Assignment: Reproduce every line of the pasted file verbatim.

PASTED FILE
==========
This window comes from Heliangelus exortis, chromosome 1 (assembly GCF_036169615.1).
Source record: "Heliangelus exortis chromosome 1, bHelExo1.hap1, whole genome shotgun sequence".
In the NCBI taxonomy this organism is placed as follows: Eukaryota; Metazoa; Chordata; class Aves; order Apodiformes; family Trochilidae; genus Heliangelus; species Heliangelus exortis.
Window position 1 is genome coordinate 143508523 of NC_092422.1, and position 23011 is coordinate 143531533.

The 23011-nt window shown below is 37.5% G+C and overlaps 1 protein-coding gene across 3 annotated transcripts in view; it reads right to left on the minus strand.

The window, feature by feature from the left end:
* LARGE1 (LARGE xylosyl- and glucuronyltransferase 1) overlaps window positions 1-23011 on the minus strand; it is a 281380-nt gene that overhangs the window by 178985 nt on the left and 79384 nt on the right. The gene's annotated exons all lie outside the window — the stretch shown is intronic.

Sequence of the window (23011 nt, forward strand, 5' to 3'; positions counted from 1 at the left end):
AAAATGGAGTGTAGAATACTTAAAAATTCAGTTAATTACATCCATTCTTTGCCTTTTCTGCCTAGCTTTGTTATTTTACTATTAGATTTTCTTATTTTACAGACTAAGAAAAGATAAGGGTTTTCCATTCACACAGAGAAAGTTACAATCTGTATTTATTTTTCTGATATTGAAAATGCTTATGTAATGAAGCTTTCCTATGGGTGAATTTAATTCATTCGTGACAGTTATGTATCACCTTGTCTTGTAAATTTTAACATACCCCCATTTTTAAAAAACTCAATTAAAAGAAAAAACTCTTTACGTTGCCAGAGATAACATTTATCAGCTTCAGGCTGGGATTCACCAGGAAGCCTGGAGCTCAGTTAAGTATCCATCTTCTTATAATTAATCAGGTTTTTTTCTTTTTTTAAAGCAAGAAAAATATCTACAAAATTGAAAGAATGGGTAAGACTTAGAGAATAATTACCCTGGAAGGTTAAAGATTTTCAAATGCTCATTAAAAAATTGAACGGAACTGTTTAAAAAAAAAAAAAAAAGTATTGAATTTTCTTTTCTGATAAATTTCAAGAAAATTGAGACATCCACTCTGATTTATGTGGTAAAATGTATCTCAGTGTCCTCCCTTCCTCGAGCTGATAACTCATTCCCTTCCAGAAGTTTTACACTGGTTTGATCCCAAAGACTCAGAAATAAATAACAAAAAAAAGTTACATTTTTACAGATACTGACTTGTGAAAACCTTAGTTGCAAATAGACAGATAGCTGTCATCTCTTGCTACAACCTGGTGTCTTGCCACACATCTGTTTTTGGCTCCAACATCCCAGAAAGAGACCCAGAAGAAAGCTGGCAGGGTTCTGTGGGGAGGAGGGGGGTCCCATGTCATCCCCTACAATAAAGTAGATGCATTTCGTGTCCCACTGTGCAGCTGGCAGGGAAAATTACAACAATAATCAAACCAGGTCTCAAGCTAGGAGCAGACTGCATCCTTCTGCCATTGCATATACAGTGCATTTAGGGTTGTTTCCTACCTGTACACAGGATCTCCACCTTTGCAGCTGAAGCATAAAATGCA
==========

This window comes from Heliangelus exortis, chromosome 1 (assembly GCF_036169615.1).
Source record: "Heliangelus exortis chromosome 1, bHelExo1.hap1, whole genome shotgun sequence".
In the NCBI taxonomy this organism is placed as follows: Eukaryota; Metazoa; Chordata; class Aves; order Apodiformes; family Trochilidae; genus Heliangelus; species Heliangelus exortis.
Window position 1 is genome coordinate 143508523 of NC_092422.1, and position 23011 is coordinate 143531533.

The 23011-nt window shown below is 37.5% G+C and overlaps 1 protein-coding gene across 3 annotated transcripts in view; it reads right to left on the minus strand.

The window, feature by feature from the left end:
* LARGE1 (LARGE xylosyl- and glucuronyltransferase 1) overlaps window positions 1-23011 on the minus strand; it is a 281380-nt gene that overhangs the window by 178985 nt on the left and 79384 nt on the right. The gene's annotated exons all lie outside the window — the stretch shown is intronic.

Sequence of the window (23011 nt, forward strand, 5' to 3'; positions counted from 1 at the left end):
AAAATGGAGTGTAGAATACTTAAAAATTCAGTTAATTACATCCATTCTTTGCCTTTTCTGCCTAGCTTTGTTATTTTACTATTAGATTTTCTTATTTTACAGACTAAGAAAAGATAAGGGTTTTCCATTCACACAGAGAAAGTTACAATCTGTATTTATTTTTCTGATATTGAAAATGCTTATGTAATGAAGCTTTCCTATGGGTGAATTTAATTCATTCGTGACAGTTATGTATCACCTTGTCTTGTAAATTTTAACATACCCCCATTTTTAAAAAACTCAATTAAAAGAAAAAACTCTTTACGTTGCCAGAGATAACATTTATCAGCTTCAGGCTGGGATTCACCAGGAAGCCTGGAGCTCAGTTAAGTATCCATCTTCTTATAATTAATCAGGTTTTTTTCTTTTTTTAAAGCAAGAAAAATATCTACAAAATTGAAAGAATGGGTAAGACTTAGAGAATAATTACCCTGGAAGGTTAAAGATTTTCAAATGCTCATTAAAAAATTGAACGGAACTGTTTAAAAAAAAAAAAAAAAGTATTGAATTTTCTTTTCTGATAAATTTCAAGAAAATTGAGACATCCACTCTGATTTATGTGGTAAAATGTATCTCAGTGTCCTCCCTTCCTCGAGCTGATAACTCATTCCCTTCCAGAAGTTTTACACTGGTTTGATCCCAAAGACTCAGAAATAAATAACAAAAAAAAGTTACATTTTTACAGATACTGACTTGTGAAAACCTTAGTTGCAAATAGACAGATAGCTGTCATCTCTTGCTACAACCTGGTGTCTTGCCACACATCTGTTTTTGGCTCCAACATCCCAGAAAGAGACCCAGAAGAAAGCTGGCAGGGTTCTGTGGGGAGGAGGGGGGTCCCATGTCATCCCCTACAATAAAGTAGATGCATTTCGTGTCCCACTGTGCAGCTGGCAGGGAAAATTACAACAATAATCAAACCAGGTCTCAAGCTAGGAGCAGACTGCATCCTTCTGCCATTGCATATACAGTGCATTTAGGGTTGTTTCCTACCTGTACACAGGATCTCCACCTTTGCAGCTGAAGCATAAAATGCA